Skip to main content

While The Beatles began experimenting with new instruments and songwriting styles in 1965, they also started innovating in the recording studio. From Rubber Soul on, producer George Martin and the record label’s engineers had their hands full keeping up.

John Lennon in particular baffled engineers with ideas for new sounds. On “I’m Only Sleeping,” John’s classic song from Revolver, the track featured a backwards solo by George Harrison that drove everyone in the studio nuts to record.

By then, John was already warmed up. When the Revolver sessions began, the band tackled “Tomorrow Never Knows” right away. For that tune, John wanted his voice “to sound like the Dalai Lama chanting from a mountaintop.”

While recording Magical Mystery Tour, John wanted his voice to sound like it had been transmitted from the moon. To engineers, John’s constant disguising of vocals suggested an insecurity about his singing — an odd idea for someone with a voice like John Lennon’s.

The Beatles’ chief engineer said John ‘hated the sound of his own voice.’

John Lennon | The LIFE Picture Collection/Getty Images

Starting with Revolver, the Beatles had a young engineer willing to try anything to pull off an innovative sound. That engineer, Geoff Emerick, won two Grammys for his work with the Fab Four and wrote the fascinating Here, There and Everywhere about his experiences.

In that book, Emerick described his first day as chief engineer and John’s wild request for “Tomorrow Never Knows.” As the years passed, Emerick noticed a pattern. On so many occasions, John would asked to have his vocals distorted or disguised in some way.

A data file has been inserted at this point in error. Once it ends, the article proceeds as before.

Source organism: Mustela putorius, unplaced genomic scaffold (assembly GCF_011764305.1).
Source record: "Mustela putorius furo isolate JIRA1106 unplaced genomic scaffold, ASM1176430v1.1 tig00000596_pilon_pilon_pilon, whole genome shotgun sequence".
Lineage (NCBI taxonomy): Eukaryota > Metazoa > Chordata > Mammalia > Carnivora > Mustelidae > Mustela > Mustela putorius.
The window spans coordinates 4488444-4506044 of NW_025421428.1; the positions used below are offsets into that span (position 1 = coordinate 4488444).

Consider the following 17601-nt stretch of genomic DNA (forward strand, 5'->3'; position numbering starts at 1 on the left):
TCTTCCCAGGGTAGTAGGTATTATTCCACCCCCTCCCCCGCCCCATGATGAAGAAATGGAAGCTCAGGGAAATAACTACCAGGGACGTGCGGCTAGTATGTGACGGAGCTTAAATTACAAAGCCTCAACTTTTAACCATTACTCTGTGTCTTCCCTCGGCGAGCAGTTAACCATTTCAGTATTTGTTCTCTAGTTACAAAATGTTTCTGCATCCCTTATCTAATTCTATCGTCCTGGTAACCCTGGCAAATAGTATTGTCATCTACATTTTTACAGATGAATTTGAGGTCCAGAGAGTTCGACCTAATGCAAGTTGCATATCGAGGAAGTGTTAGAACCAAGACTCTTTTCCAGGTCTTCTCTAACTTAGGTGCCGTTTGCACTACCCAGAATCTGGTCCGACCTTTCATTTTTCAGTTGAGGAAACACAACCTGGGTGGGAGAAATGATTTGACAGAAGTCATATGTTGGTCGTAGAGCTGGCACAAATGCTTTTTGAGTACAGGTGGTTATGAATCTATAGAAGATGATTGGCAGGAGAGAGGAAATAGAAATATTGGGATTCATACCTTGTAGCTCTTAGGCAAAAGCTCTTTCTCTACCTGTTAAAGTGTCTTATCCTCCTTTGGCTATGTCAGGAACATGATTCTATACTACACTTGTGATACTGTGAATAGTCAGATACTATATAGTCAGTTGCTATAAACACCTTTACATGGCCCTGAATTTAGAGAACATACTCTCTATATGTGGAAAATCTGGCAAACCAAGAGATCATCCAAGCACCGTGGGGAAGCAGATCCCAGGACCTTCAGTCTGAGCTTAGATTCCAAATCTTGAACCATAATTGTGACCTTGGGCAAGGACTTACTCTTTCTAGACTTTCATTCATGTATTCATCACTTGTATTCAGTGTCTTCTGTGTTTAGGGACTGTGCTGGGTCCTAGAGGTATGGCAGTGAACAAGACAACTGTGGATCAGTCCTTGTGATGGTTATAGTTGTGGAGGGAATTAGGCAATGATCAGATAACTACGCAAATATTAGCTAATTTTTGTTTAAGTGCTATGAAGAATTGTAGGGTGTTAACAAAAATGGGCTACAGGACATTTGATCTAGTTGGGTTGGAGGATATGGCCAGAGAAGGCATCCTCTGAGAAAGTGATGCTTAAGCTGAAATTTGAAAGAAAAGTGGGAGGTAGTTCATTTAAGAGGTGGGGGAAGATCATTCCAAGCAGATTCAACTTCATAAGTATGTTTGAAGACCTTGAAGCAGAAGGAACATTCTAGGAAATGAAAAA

“He was constantly imploring us to make him sound different,” Emerick wrote. “‘Can you squeeze that up there?’ he would say. Or, ‘Can you make it sound nasally?'” Emerick actually had a hard time understanding why. Eventually, he came to a conclusion.

“Despite the fact that [John] was one of the greatest rock ‘n’ roll singers of all time, he hated the sound of his own voice,” Emerick wrote. By the time the band began recording “I Am the Walrus” in 1967, Emerick saw John’s insecurities extending to his songwriting as well.

John’s ‘I Am the Walrus’ got a lot of negative feedback in the studio.

John Lennon and Yoko Ono in December 1968 | WATFORD/Mirrorpix/Mirrorpix via Getty Images

The Beatles began work on “I Am the Walrus” not long after the band’s manager (Brian Epstein) died of an accidental overdose. In the studio, the band’s mood felt grim. But the content of the song made things worse for all concerned.

John’s highly experimental tune came with a request for his voice to sound like it came from the moon. While Emerick scrambled to find an equivalent for that effect, George Martin struggled with the general concept. To Martin, the risque lyrics and two-note melody were a tough sell.

For Emerick, he saw it as a defense mechanism in John. “I always felt that John Lennon hid some of his insecurities behind his vocal disguises and nonsense wordplay,” he wrote.

However, Emerick seemed invigorated by the many challenges John gave him during the “Walrus” sessions. It turned into a classic track from one of the band’s most experimental efforts. (Paul has spoken of how much he admires “Walrus.”)

If fans wanted to hear the raw and unaccompanied John Lennon, they only needed to wait a few more years. They got that — and then some — on John’s riveting debut solo album.

Also seeThe ‘Abbey Road’ Song John Lennon Called 1 of His All-time Favorites